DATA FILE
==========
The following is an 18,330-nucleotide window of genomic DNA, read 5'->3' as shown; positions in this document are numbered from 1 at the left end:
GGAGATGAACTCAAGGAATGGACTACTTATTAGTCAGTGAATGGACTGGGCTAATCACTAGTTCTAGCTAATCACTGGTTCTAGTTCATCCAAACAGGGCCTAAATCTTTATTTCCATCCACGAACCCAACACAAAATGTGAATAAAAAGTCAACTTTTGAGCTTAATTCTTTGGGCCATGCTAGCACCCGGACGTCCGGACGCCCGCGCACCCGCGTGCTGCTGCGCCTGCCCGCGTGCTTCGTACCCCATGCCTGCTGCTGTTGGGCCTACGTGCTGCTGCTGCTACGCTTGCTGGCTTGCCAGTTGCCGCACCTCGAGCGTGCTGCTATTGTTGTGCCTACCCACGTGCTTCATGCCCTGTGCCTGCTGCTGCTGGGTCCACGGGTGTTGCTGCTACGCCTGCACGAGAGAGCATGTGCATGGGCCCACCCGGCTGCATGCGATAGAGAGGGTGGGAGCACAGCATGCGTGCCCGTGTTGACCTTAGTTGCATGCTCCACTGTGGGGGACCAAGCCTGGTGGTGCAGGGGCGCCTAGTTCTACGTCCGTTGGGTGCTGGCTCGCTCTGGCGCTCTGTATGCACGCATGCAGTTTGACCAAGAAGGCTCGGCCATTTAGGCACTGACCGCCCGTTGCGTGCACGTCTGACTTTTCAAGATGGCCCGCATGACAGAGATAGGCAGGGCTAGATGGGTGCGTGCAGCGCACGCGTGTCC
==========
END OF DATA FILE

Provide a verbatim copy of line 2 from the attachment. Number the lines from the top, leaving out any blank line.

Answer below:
GGAGATGAACTCAAGGAATGGACTACTTATTAGTCAGTGAATGGACTGGGCTAATCACTAGTTCTAGCTAATCACTGGTTCTAGTTCATCCAAACAGGGCCTAAATCTTTATTTCCATCCACGAACCCAACACAAAATGTGAATAAAAAGTCAACTTTTGAGCTTAATTCTTTGGGCCATGCTAGCACCCGGACGTCCGGACGCCCGCGCACCCGCGTGCTGCTGCGCCTGCCCGCGTGCTTCGTACCCCATGCCTGCTGCTGTTGGGCCTACGTGCTGCTGCTGCTACGCTTGCTGGCTTGCCAGTTGCCGCACCTCGAGCGTGCTGCTATTGTTGTGCCTACCCACGTGCTTCATGCCCTGTGCCTGCTGCTGCTGGGTCCACGGGTGTTGCTGCTACGCCTGCACGAGAGAGCATGTGCATGGGCCCACCCGGCTGCATGCGATAGAGAGGGTGGGAGCACAGCATGCGTGCCCGTGTTGACCTTAGTTGCATGCTCCACTGTGGGGGACCAAGCCTGGTGGTGCAGGGGCGCCTAGTTCTACGTCCGTTGGGTGCTGGCTCGCTCTGGCGCTCTGTATGCACGCATGCAGTTTGACCAAGAAGGCTCGGCCATTTAGGCACTGACCGCCCGTTGCGTGCACGTCTGACTTTTCAAGATGGCCCGCATGACAGAGATAGGCAGGGCTAGATGGGTGCGTGCAGCGCACGCGTGTCC